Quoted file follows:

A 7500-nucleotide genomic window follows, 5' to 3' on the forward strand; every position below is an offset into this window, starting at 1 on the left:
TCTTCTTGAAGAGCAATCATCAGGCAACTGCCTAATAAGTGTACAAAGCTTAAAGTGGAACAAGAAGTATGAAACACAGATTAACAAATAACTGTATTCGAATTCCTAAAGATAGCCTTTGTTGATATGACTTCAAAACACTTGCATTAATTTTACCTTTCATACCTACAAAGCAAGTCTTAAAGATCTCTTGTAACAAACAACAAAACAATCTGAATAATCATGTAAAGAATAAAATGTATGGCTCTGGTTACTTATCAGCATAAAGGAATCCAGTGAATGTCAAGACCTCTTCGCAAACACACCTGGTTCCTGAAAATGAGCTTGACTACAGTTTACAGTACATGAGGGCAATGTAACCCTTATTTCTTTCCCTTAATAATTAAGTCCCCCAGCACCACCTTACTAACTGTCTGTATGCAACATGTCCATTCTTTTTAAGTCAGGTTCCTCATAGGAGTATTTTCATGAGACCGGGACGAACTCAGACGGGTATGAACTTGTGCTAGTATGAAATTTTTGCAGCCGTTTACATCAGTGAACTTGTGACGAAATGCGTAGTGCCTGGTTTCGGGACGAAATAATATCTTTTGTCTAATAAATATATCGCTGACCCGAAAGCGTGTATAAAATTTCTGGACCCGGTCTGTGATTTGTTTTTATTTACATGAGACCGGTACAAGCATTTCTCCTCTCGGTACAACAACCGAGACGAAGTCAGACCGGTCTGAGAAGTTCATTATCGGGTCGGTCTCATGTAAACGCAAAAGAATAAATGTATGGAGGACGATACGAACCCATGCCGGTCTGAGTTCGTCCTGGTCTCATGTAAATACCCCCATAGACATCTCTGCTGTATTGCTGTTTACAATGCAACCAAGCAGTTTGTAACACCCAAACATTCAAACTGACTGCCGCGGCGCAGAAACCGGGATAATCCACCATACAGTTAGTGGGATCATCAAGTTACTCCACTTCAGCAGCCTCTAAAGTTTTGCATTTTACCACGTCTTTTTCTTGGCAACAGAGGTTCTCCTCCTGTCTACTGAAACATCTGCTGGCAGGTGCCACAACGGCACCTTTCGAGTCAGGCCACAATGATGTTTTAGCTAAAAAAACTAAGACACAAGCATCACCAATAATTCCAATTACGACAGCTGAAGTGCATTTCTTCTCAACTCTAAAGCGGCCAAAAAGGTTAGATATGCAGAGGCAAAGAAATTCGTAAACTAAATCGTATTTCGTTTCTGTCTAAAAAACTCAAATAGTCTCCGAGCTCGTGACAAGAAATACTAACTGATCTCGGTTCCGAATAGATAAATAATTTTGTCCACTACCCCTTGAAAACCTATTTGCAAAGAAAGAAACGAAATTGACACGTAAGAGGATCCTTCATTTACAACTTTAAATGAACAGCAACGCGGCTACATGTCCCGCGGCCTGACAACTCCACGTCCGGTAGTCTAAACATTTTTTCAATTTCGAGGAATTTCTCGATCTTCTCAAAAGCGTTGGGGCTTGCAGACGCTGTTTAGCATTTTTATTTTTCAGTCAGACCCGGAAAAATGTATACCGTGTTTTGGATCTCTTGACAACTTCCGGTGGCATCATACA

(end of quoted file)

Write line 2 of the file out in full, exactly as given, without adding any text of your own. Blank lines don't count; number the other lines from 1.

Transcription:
TCTTCTTGAAGAGCAATCATCAGGCAACTGCCTAATAAGTGTACAAAGCTTAAAGTGGAACAAGAAGTATGAAACACAGATTAACAAATAACTGTATTCGAATTCCTAAAGATAGCCTTTGTTGATATGACTTCAAAACACTTGCATTAATTTTACCTTTCATACCTACAAAGCAAGTCTTAAAGATCTCTTGTAACAAACAACAAAACAATCTGAATAATCATGTAAAGAATAAAATGTATGGCTCTGGTTACTTATCAGCATAAAGGAATCCAGTGAATGTCAAGACCTCTTCGCAAACACACCTGGTTCCTGAAAATGAGCTTGACTACAGTTTACAGTACATGAGGGCAATGTAACCCTTATTTCTTTCCCTTAATAATTAAGTCCCCCAGCACCACCTTACTAACTGTCTGTATGCAACATGTCCATTCTTTTTAAGTCAGGTTCCTCATAGGAGTATTTTCATGAGACCGGGACGAACTCAGACGGGTATGAACTTGTGCTAGTATGAAATTTTTGCAGCCGTTTACATCAGTGAACTTGTGACGAAATGCGTAGTGCCTGGTTTCGGGACGAAATAATATCTTTTGTCTAATAAATATATCGCTGACCCGAAAGCGTGTATAAAATTTCTGGACCCGGTCTGTGATTTGTTTTTATTTACATGAGACCGGTACAAGCATTTCTCCTCTCGGTACAACAACCGAGACGAAGTCAGACCGGTCTGAGAAGTTCATTATCGGGTCGGTCTCATGTAAACGCAAAAGAATAAATGTATGGAGGACGATACGAACCCATGCCGGTCTGAGTTCGTCCTGGTCTCATGTAAATACCCCCATAGACATCTCTGCTGTATTGCTGTTTACAATGCAACCAAGCAGTTTGTAACACCCAAACATTCAAACTGACTGCCGCGGCGCAGAAACCGGGATAATCCACCATACAGTTAGTGGGATCATCAAGTTACTCCACTTCAGCAGCCTCTAAAGTTTTGCATTTTACCACGTCTTTTTCTTGGCAACAGAGGTTCTCCTCCTGTCTACTGAAACATCTGCTGGCAGGTGCCACAACGGCACCTTTCGAGTCAGGCCACAATGATGTTTTAGCTAAAAAAACTAAGACACAAGCATCACCAATAATTCCAATTACGACAGCTGAAGTGCATTTCTTCTCAACTCTAAAGCGGCCAAAAAGGTTAGATATGCAGAGGCAAAGAAATTCGTAAACTAAATCGTATTTCGTTTCTGTCTAAAAAACTCAAATAGTCTCCGAGCTCGTGACAAGAAATACTAACTGATCTCGGTTCCGAATAGATAAATAATTTTGTCCACTACCCCTTGAAAACCTATTTGCAAAGAAAGAAACGAAATTGACACGTAAGAGGATCCTTCATTTACAACTTTAAATGAACAGCAACGCGGCTACATGTCCCGCGGCCTGACAACTCCACGTCCGGTAGTCTAAACATTTTTTCAATTTCGAGGAATTTCTCGATCTTCTCAAAAGCGTTGGGGCTTGCAGACGCTGTTTAGCATTTTTATTTTTCAGTCAGACCCGGAAAAATGTATACCGTGTTTTGGATCTCTTGACAACTTCCGGTGGCATCATACA